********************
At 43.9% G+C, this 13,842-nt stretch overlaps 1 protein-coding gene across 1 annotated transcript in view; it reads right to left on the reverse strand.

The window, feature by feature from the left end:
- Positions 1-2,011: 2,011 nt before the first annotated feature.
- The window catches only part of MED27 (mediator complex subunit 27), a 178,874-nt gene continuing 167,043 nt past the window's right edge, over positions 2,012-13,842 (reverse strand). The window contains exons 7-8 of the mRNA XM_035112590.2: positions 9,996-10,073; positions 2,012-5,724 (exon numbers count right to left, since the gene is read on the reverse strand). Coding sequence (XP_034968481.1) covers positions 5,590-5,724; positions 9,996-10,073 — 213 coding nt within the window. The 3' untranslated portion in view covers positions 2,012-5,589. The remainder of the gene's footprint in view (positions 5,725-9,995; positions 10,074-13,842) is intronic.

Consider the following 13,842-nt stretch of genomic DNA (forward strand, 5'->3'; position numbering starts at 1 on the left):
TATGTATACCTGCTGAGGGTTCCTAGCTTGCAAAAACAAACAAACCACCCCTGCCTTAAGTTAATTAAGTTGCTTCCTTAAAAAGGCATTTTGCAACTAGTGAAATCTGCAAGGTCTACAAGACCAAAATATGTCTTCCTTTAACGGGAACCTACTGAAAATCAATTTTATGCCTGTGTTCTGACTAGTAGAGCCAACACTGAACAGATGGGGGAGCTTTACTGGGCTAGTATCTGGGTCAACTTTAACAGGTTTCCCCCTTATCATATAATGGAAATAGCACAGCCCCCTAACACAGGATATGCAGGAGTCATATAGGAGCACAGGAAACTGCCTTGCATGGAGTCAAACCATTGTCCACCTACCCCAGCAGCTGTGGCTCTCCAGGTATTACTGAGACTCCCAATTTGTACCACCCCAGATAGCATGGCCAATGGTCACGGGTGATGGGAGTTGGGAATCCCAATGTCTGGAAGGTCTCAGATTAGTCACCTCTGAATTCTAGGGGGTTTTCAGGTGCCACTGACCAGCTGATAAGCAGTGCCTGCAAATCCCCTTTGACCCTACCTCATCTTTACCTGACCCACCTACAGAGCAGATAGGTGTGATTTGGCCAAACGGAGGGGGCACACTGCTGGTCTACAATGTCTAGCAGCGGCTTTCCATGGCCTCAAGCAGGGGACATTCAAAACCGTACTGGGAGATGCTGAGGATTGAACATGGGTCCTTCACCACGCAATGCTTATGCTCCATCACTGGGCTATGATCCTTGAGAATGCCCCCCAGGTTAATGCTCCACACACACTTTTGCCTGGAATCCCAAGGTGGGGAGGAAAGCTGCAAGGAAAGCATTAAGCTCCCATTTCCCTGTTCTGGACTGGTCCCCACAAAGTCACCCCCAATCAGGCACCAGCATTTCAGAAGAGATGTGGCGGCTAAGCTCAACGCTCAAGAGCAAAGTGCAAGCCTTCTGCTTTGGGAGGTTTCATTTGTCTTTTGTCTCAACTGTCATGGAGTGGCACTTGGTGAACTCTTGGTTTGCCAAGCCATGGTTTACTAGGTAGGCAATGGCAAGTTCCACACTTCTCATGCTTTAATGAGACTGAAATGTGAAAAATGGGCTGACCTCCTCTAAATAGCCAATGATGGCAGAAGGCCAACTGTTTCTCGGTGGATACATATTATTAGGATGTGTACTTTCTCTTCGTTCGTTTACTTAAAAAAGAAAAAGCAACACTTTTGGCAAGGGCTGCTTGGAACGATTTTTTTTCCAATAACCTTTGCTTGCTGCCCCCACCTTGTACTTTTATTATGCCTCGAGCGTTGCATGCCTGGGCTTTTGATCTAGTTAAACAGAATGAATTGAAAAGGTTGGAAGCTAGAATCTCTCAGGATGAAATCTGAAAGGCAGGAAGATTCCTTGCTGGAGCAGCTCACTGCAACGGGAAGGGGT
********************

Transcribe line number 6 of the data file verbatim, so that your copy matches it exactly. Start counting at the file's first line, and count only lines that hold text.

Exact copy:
TATGTATACCTGCTGAGGGTTCCTAGCTTGCAAAAACAAACAAACCACCCCTGCCTTAAGTTAATTAAGTTGCTTCCTTAAAAAGGCATTTTGCAACTAGTGAAATCTGCAAGGTCTACAAGACCAAAATATGTCTTCCTTTAACGGGAACCTACTGAAAATCAATTTTATGCCTGTGTTCTGACTAGTAGAGCCAACACTGAACAGATGGGGGAGCTTTACTGGGCTAGTATCTGGGTCAACTTTAACAGGTTTCCCCCTTATCATATAATGGAAATAGCACAGCCCCCTAACACAGGATATGCAGGAGTCATATAGGAGCACAGGAAACTGCCTTGCATGGAGTCAAACCATTGTCCACCTACCCCAGCAGCTGTGGCTCTCCAGGTATTACTGAGACTCCCAATTTGTACCACCCCAGATAGCATGGCCAATGGTCACGGGTGATGGGAGTTGGGAATCCCAATGTCTGGAAGGTCTCAGATTAGTCACCTCTGAATTCTAGGGGGTTTTCAGGTGCCACTGACCAGCTGATAAGCAGTGCCTGCAAATCCCCTTTGACCCTACCTCATCTTTACCTGACCCACCTACAGAGCAGATAGGTGTGATTTGGCCAAACGGAGGGGGCACACTGCTGGTCTACAATGTCTAGCAGCGGCTTTCCATGGCCTCAAGCAGGGGACATTCAAAACCGTACTGGGAGATGCTGAGGATTGAACATGGGTCCTTCACCACGCAATGCTTATGCTCCATCACTGGGCTATGATCCTTGAGAATGCCCCCCAGGTTAATGCTCCACACACACTTTTGCCTGGAATCCCAAGGTGGGGAGGAAAGCTGCAAGGAAAGCATTAAGCTCCCATTTCCCTGTTCTGGACTGGTCCCCACAAAGTCACCCCCAATCAGGCACCAGCATTTCAGAAGAGATGTGGCGGCTAAGCTCAACGCTCAAGAGCAAAGTGCAAGCCTTCTGCTTTGGGAGGTTTCATTTGTCTTTTGTCTCAACTGTCATGGAGTGGCACTTGGTGAACTCTTGGTTTGCCAAGCCATGGTTTACTAGGTAGGCAATGGCAAGTTCCACACTTCTCATGCTTTAATGAGACTGAAATGTGAAAAATGGGCTGACCTCCTCTAAATAGCCAATGATGGCAGAAGGCCAACTGTTTCTCGGTGGATACATATTATTAGGATGTGTACTTTCTCTTCGTTCGTTTACTTAAAAAAGAAAAAGCAACACTTTTGGCAAGGGCTGCTTGGAACGATTTTTTTTCCAATAACCTTTGCTTGCTGCCCCCACCTTGTACTTTTATTATGCCTCGAGCGTTGCATGCCTGGGCTTTTGATCTAGTTAAACAGAATGAATTGAAAAGGTTGGAAGCTAGAATCTCTCAGGATGAAATCTGAAAGGCAGGAAGATTCCTTGCTGGAGCAGCTCACTGCAACGGGAAGGGGT